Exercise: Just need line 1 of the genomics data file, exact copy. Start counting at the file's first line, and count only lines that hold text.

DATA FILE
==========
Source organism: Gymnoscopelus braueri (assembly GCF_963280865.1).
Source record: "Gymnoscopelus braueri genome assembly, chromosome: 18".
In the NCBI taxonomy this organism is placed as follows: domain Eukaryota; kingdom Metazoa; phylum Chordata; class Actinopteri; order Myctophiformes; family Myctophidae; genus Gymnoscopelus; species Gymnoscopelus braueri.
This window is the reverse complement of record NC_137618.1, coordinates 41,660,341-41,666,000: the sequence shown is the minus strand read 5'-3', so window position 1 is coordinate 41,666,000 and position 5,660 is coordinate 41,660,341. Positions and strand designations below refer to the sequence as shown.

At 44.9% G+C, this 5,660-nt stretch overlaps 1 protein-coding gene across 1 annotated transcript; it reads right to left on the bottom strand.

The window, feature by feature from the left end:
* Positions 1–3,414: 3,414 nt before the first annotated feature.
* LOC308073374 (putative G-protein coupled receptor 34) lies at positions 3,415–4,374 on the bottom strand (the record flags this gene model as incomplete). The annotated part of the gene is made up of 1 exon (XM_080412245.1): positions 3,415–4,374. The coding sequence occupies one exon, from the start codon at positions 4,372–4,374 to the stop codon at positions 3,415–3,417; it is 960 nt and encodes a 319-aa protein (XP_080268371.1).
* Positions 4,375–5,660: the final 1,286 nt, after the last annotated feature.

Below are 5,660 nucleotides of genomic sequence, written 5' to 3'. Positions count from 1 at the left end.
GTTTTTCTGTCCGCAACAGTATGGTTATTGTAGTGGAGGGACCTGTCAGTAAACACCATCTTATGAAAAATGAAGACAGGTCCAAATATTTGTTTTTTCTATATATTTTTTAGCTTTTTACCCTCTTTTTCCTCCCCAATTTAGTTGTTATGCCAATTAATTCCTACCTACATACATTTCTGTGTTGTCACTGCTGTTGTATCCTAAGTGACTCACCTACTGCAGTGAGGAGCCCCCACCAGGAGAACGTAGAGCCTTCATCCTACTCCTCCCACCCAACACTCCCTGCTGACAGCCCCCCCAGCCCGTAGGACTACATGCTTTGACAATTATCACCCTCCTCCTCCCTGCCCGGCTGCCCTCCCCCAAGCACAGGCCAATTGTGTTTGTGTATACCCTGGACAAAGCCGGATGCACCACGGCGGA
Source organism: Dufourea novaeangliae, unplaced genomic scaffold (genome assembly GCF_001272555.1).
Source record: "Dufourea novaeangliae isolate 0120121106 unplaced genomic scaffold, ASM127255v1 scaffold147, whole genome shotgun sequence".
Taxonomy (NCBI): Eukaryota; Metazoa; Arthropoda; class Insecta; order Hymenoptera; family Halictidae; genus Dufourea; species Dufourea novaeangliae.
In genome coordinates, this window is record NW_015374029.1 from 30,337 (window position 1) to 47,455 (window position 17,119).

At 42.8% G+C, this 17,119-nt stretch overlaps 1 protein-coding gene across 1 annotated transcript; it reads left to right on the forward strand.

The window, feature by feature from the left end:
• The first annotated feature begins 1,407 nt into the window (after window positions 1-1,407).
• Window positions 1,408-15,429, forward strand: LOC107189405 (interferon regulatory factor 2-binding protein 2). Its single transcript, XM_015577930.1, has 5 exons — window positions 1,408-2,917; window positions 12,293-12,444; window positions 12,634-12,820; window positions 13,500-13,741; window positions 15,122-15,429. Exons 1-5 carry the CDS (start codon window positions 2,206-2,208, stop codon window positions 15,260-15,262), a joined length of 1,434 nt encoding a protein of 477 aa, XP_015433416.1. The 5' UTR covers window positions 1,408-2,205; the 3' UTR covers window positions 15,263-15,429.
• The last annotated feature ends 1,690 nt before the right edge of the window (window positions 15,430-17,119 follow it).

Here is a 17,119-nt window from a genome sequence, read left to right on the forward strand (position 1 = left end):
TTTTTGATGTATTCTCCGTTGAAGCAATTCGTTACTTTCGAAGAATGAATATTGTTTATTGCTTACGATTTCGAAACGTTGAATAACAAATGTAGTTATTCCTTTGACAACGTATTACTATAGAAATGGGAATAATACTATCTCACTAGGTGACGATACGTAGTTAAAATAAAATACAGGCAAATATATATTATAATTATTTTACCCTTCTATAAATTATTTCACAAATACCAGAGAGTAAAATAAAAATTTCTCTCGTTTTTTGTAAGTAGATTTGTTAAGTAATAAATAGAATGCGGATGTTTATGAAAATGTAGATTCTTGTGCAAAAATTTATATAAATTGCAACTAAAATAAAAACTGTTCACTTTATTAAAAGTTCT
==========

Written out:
Source organism: Gymnoscopelus braueri (assembly GCF_963280865.1).